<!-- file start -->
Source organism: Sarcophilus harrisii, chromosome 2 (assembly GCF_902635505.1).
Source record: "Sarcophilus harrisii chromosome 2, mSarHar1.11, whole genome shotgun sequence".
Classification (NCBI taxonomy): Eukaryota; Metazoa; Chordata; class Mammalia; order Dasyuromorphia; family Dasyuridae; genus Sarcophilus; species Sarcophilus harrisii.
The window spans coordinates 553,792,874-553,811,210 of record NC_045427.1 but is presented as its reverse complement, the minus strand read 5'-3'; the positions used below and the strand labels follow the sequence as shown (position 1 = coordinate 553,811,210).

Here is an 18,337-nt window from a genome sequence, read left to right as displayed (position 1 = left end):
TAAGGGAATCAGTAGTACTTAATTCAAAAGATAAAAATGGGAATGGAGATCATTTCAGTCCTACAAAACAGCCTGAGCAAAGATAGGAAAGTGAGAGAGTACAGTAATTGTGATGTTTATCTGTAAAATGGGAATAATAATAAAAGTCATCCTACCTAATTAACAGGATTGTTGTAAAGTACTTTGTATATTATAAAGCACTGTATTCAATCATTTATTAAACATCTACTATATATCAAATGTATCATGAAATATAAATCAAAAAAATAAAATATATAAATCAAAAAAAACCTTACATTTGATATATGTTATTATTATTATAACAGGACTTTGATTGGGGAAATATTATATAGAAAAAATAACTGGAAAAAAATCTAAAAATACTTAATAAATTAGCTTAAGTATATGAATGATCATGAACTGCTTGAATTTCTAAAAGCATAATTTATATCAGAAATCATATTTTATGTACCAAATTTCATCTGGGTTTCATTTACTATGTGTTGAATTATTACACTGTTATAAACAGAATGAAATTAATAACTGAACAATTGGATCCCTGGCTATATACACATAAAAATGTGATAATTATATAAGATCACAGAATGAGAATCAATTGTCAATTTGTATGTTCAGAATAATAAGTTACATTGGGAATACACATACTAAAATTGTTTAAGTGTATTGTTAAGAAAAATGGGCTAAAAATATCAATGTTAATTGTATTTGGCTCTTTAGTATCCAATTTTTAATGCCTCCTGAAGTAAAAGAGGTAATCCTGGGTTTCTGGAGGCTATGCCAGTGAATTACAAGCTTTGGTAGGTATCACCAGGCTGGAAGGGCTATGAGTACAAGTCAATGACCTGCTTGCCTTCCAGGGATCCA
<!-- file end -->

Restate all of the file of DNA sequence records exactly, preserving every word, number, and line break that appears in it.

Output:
Source organism: Sarcophilus harrisii, chromosome 2 (assembly GCF_902635505.1).
Source record: "Sarcophilus harrisii chromosome 2, mSarHar1.11, whole genome shotgun sequence".
Classification (NCBI taxonomy): Eukaryota; Metazoa; Chordata; class Mammalia; order Dasyuromorphia; family Dasyuridae; genus Sarcophilus; species Sarcophilus harrisii.
The window spans coordinates 553,792,874-553,811,210 of record NC_045427.1 but is presented as its reverse complement, the minus strand read 5'-3'; the positions used below and the strand labels follow the sequence as shown (position 1 = coordinate 553,811,210).

Here is an 18,337-nt window from a genome sequence, read left to right as displayed (position 1 = left end):
TAAGGGAATCAGTAGTACTTAATTCAAAAGATAAAAATGGGAATGGAGATCATTTCAGTCCTACAAAACAGCCTGAGCAAAGATAGGAAAGTGAGAGAGTACAGTAATTGTGATGTTTATCTGTAAAATGGGAATAATAATAAAAGTCATCCTACCTAATTAACAGGATTGTTGTAAAGTACTTTGTATATTATAAAGCACTGTATTCAATCATTTATTAAACATCTACTATATATCAAATGTATCATGAAATATAAATCAAAAAAATAAAATATATAAATCAAAAAAAACCTTACATTTGATATATGTTATTATTATTATAACAGGACTTTGATTGGGGAAATATTATATAGAAAAAATAACTGGAAAAAAATCTAAAAATACTTAATAAATTAGCTTAAGTATATGAATGATCATGAACTGCTTGAATTTCTAAAAGCATAATTTATATCAGAAATCATATTTTATGTACCAAATTTCATCTGGGTTTCATTTACTATGTGTTGAATTATTACACTGTTATAAACAGAATGAAATTAATAACTGAACAATTGGATCCCTGGCTATATACACATAAAAATGTGATAATTATATAAGATCACAGAATGAGAATCAATTGTCAATTTGTATGTTCAGAATAATAAGTTACATTGGGAATACACATACTAAAATTGTTTAAGTGTATTGTTAAGAAAAATGGGCTAAAAATATCAATGTTAATTGTATTTGGCTCTTTAGTATCCAATTTTTAATGCCTCCTGAAGTAAAAGAGGTAATCCTGGGTTTCTGGAGGCTATGCCAGTGAATTACAAGCTTTGGTAGGTATCACCAGGCTGGAAGGGCTATGAGTACAAGTCAATGACCTGCTTGCCTTCCAGGGATCCA